Compost: How does it work?
Compost: How does it work?
Ask a simple question…get a long answer! Compost is a miraculous, complex and ultimately essential weapon in the armoury of the organic gardener, and while the stuff itself seems simple if not crude, the nourishment it gives your garden is the product of an intricate reaction, a miracle of biodiversity. The combination of decomposing matter and the moisture/warmth of the environment allows the development of a universe of microscopic cultures that can produce vital nutrients for your plants over time. Achieving the right balance of factors to maximise fertility in your compost is a knack developed over years of composting experience. While your regional climate, garden size and other factors can affect the approach you need to take to composting you will need to carefully consider the needs of your plants the chemical balance required to offer them the healthiest and effective compost you can.
Bacteria are the key to all the wonderful benefits compost can offer your garden. These microscopic critters get to work on eating your leftovers even if they go straight in the bin- however you can make the situation perfect for them by keeping the right kinds of foods (for bacteria) in your compost bin. The magic transformation they kick start hinges on their digestion, and the…ahem, broken down matter they leave behind.
There are actually a lot of creatures eating away at your compost- but the most important ones are bacteria, specifically the small (even by the standards of microscopic bacteria!) ones who first tuck in when you start composting. These tiny heroes will raise the temperature of your compost with their activity and the gas they release, and this attracts larger and larger specimens to tuck into your heap- eventually worms, insects and fungus will also arrive. All of these will contribute to raising the temperature and breaking down the solids. Some compost heaps can get up to 60 degrees Celsius!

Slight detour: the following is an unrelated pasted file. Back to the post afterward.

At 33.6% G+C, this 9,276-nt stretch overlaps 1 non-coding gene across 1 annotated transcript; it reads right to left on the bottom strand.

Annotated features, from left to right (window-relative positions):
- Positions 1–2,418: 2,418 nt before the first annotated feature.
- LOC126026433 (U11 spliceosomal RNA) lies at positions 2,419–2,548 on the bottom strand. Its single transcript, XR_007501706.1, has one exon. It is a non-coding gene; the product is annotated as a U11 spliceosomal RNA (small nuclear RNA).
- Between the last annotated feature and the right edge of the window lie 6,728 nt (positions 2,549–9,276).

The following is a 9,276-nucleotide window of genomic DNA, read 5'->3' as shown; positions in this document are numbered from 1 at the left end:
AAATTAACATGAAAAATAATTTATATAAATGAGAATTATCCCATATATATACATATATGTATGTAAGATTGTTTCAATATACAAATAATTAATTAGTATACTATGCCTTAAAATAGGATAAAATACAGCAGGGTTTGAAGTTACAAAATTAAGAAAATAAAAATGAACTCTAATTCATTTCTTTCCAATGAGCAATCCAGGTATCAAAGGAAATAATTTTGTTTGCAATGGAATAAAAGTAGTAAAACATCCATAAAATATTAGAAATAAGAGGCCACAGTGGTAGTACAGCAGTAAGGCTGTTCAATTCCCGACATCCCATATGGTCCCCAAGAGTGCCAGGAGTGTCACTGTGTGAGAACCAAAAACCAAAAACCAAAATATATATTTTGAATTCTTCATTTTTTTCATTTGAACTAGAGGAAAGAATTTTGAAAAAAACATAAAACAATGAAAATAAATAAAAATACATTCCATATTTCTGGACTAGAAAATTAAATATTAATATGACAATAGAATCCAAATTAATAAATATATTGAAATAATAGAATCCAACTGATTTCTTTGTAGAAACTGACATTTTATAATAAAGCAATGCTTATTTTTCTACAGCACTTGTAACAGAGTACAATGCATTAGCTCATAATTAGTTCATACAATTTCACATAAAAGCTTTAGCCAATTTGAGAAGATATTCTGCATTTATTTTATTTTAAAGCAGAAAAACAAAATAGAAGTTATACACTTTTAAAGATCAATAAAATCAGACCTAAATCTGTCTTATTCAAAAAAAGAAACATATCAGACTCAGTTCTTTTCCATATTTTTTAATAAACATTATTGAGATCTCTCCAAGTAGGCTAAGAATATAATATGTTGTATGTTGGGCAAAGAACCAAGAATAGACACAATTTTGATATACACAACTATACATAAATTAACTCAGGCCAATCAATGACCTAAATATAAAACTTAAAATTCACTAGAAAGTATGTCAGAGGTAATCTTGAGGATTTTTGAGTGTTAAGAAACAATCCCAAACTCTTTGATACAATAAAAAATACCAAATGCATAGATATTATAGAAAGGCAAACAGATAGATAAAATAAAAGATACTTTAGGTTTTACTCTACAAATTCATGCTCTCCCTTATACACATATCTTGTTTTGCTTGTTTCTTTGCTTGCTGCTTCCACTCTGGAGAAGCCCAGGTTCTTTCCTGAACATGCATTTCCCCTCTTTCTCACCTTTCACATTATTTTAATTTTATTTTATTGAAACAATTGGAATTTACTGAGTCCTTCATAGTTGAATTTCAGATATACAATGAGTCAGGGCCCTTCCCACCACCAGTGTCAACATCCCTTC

Drainage, odour, sunlight, surface and space are all things you will need to consider when picking a location for your compost heap. Light and moisture are especially important to the development of bacteria that will add the maximum nutrients to your compost. It is vital that your compost remains warm but is not too hot- so a shady spot on soil is ideal, this will prevent sunlight from heating the heap too much in summer and drying it out, while situating it on soil will allow excess water to drain and prevent mould.
Meat, bones, and things that might carry dangerous bacteria shouldn’t be composted.
The two fuels that keep the bacteria going and
You also need to keep your compost heap topped up with nitrogen-rich green materials: cuttings and trimmings from your garden, grass being a perfect example. Avoid using too much, as this can lead to an unpleasant release of ammonia gas- while add too little and the bacteria may not be able to speed the process of decomposition by increasing temperature.
Mix your compost regularly with a fork or spade to add oxygen: this is a crucial ingredient for them to do their work. Too little oxygen will lead to anaerobic decomposition (while the kind we want is anaerobic) and this will both smell bad, and slow the process.